New Delhi, Nov. 18 -- After over 11 hours on the field, getting hammered to all corners of the ground by all types of batsmen, it takes courage to sound optimistic. Delhi chief coach Vijay Dahiya watched his players toil for just four wickets on the second day of the Ranji Trophy tie against Baroda, who ended the day on 525/7, but appeared to see a sliver of hope at the close.
"They didn't declare and didn't give our openers those nervy overs at stumps," he said, perhaps surprised at Baroda going against the usual practice.
Unmukt Chand, a future India prospect, and skipper Shikhar Dhawan will return to the field in the morning more composed than they appeared towards the end of Sunday's play, ready to face what could be a testing session at the Ferozshah Kotla.
Despite not going for the kill by declaring, Baroda have the game in their grasp. They were expected to feel the absence of Yusuf Pathan's hard-hitting once the compact Ambati Rayudu and the graceful Abhimanyu Chauhan were dismissed quickly after reaching their hundreds.
Baroda were 343 and speedster Parvinder Awana, having produced a beautiful leg-cutter to remove Rayudu, was looking buoyant. A few more wickets fell before they touched 400 but that was the only joy for Delhi.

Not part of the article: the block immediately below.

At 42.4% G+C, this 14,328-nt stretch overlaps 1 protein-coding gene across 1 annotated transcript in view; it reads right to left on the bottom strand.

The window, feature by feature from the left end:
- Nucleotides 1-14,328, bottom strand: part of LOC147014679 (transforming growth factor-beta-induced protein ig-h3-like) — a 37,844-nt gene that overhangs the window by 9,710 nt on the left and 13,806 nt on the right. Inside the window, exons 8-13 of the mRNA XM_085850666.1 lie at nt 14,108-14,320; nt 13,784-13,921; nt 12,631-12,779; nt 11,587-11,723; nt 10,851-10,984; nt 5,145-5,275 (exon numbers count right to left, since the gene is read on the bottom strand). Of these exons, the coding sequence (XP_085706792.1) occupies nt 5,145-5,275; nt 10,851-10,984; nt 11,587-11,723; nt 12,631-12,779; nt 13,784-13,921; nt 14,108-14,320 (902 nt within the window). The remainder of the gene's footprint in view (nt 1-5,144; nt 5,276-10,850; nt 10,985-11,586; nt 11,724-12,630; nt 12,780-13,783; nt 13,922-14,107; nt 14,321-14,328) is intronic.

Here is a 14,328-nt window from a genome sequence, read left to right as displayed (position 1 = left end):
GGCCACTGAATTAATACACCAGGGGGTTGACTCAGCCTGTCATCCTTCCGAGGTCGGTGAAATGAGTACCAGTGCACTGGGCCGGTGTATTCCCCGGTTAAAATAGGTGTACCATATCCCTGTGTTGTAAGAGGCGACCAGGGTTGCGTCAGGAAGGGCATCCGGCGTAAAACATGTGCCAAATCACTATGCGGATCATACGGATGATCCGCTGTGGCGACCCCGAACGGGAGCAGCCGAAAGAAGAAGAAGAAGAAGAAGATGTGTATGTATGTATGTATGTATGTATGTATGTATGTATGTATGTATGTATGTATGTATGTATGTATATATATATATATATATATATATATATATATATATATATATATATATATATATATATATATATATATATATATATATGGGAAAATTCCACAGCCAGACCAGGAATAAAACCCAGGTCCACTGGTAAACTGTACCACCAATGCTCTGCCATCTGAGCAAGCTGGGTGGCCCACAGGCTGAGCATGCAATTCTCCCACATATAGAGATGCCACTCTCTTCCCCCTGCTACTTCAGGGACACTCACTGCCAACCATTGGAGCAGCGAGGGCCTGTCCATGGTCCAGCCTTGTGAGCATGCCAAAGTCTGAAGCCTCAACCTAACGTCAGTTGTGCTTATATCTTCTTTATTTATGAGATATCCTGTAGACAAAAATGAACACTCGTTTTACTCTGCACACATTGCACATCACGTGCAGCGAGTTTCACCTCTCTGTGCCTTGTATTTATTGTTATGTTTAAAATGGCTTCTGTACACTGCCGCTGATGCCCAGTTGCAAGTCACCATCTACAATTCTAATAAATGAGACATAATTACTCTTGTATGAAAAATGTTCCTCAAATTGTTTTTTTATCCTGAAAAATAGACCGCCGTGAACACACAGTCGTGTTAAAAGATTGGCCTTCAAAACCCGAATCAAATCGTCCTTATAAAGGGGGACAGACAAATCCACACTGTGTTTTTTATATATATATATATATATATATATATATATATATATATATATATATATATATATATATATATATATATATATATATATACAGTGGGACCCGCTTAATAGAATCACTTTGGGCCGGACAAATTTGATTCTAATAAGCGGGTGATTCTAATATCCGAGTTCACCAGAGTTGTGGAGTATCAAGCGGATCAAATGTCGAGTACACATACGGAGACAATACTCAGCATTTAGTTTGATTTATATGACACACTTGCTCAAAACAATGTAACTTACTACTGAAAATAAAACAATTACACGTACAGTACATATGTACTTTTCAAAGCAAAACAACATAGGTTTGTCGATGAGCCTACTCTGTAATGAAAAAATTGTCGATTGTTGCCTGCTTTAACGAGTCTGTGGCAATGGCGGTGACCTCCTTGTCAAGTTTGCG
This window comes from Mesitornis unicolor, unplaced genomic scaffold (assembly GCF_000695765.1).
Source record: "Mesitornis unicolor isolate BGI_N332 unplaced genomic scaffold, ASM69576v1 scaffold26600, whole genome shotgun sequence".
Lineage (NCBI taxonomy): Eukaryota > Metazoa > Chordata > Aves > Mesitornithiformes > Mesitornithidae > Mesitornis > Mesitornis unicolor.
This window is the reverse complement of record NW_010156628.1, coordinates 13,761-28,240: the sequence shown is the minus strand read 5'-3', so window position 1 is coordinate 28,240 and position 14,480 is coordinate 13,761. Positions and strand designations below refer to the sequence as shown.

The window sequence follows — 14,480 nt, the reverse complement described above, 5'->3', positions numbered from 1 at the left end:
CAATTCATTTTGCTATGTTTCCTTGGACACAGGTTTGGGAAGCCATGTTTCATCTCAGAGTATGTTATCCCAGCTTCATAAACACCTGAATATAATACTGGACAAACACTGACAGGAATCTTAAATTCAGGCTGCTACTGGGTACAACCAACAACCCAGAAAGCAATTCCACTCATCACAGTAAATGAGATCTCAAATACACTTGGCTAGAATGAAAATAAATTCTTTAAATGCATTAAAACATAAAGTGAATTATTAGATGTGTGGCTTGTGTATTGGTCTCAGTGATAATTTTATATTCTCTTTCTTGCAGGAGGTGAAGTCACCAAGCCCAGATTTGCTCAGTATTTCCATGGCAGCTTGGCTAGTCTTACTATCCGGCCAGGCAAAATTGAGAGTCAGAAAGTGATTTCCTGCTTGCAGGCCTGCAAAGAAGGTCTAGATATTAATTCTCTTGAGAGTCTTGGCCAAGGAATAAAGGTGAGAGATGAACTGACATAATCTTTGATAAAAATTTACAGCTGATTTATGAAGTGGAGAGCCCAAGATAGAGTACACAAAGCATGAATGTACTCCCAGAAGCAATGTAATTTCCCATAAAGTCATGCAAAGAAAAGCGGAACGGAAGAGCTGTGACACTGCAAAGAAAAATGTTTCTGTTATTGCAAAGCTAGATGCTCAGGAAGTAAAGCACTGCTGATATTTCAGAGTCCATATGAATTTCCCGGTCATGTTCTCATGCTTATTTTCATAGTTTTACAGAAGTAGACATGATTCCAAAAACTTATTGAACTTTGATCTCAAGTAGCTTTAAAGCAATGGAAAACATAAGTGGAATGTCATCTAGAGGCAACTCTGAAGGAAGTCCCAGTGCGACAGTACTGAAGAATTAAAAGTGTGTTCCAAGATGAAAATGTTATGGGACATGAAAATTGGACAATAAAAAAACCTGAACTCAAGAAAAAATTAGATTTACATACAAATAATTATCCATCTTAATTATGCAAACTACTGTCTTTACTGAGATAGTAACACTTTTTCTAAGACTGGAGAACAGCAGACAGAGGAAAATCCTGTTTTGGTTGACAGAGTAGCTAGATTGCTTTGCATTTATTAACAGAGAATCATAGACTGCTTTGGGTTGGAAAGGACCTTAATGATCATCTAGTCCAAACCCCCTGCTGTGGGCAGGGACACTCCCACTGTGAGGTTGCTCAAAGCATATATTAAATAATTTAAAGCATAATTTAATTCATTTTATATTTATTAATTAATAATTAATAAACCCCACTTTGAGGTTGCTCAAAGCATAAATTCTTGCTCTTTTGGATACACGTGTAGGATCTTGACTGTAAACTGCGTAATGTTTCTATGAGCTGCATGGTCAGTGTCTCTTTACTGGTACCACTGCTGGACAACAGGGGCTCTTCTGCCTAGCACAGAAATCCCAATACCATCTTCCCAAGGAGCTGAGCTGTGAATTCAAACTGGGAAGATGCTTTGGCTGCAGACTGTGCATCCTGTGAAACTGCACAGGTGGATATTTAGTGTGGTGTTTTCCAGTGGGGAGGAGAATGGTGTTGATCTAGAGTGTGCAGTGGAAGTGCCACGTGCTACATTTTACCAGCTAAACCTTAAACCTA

The five-bowler Delhi attack, already missing the seasoned Ashish Nehra who limped out on Saturday morning, was punished by an eighth wicket partnership between Ketan Panchal and seamer Gagandeep Singh Natt. The two have already put on an unbeaten 126.
"Some edges flew off the bat. It means the bowlers were trying a lot of things," said Dahiya. But nothing worked. Not even Dhawan's attacking field placements.
Panchal and Gagandeep hammered seven fours each and just as the day was winding down, they peppered the score sheet with half a dozen sixes. The main target was young left-arm spinner Manan Sharma, playing in only his second Ranji game. He went wicketless for 130 runs.
Brief scores: Baroda 525/7 (A Rayudu 131, A Chauhan 113, R Bhatia 3/35) v Delhi.
Published by HT Syndication with permission from Hindustan Times.